“The Home Office’s attempt to limit the flow of immigrants fromRomaniaandBulgariahas given rise to a new layer of second-class Europeans: people who, despite being fellow citizens of the EU, are forced to sneak in to theUK, where their ill-defined status leaves them open to being exploited. In order to ‘manage the flow of new workers’ fromRomaniaandBulgaria, the government severely limited the right of the low-skilled to come here”. (O’Neill, 2007)

Some political commentators have pointed out how such differential treatment of émigrés has undermined the purported economic consolidation within the European Union and made a “mockery of the ideal of free movement of labour in a united Europe” (Cohen, 2005).  There is also bad news in store for Asylum-seekers, as they are denied housing and other benefits until “they have been granted leave to remain” (Cohen, 2005).  As a result of this restriction, the number of asylum seekers who are accommodated in UK is less than 5,000 in each of the last three years.  Studies have also shown that only a small number of immigrants to the UK get accommodated in social housing.  Immigrants are almost always disadvantaged against the locals due to an unfair points-based system that the government employs to allocate houses.  For example, “demographically, immigrants who come to the UK to work are likely to be young, single and without dependents–all factors that place them firmly in a low-priority group; 82 per cent of accession immigrants registered for work in the UK since May 2004 have been aged between 18 and 34, and 93 per cent stated that they had no dependents” (O’Neill, 2007).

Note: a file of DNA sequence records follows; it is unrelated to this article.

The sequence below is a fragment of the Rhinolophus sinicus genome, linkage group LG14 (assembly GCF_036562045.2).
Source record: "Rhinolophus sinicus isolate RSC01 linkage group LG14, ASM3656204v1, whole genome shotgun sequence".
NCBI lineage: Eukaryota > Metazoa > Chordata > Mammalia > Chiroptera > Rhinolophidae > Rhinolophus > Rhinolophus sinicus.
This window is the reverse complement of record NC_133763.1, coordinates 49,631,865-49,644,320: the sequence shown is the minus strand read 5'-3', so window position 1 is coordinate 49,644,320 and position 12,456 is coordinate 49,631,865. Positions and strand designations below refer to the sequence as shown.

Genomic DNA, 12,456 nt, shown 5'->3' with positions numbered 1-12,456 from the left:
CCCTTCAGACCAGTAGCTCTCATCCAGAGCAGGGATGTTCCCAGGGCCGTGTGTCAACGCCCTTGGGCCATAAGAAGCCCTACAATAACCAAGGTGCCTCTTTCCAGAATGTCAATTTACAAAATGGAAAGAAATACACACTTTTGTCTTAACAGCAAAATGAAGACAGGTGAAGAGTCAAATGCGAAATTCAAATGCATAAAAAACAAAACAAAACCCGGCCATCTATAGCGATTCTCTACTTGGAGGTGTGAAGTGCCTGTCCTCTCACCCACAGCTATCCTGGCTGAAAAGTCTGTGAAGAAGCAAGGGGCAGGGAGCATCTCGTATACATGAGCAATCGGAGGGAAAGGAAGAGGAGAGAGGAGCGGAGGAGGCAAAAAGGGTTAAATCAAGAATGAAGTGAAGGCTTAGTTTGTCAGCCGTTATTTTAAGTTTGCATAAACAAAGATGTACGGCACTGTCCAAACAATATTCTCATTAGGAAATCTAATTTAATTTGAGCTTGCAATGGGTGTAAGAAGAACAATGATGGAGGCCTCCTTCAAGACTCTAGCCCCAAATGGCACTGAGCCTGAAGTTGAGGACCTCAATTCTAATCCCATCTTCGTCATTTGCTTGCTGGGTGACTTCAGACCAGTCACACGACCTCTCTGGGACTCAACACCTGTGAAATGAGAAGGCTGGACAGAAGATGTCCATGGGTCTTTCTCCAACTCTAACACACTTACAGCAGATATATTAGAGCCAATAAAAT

As more pressure is put on the New Labour government, now under the stewardship of Gordon Brown, to address the issues pertaining to immigration, a crucial distinction need to be made.  Immigrants to the UK can be classified broadly under four categories – highly skilled workers, relatives of citizens, asylum seekers and illegal immigrants.  The UK has shortages in skilled professionals in the field of healthcare, business and other services.  So the government has devised a quota system to fulfill shortages.  Each year the number of work permits issued is adjusted to meet the changing demands.  The immigrants of second and third categories, while not contributing to the UK economy, need to be accommodated on grounds of fairness and justice.  But the biggest headache to the government has been illegal immigrants.  Studies have indicated that there could be as many as 400,000 illegal immigrants infiltrating into theUKevery year.  They have been accommodated by the thriving black-economy, which exploits their cheap labour.  Consequently, the government finds itself in a difficult position.  But in spite of its official rhetoric in favour of multiculturalism and social integration, there can be no decisive action on part of the government, for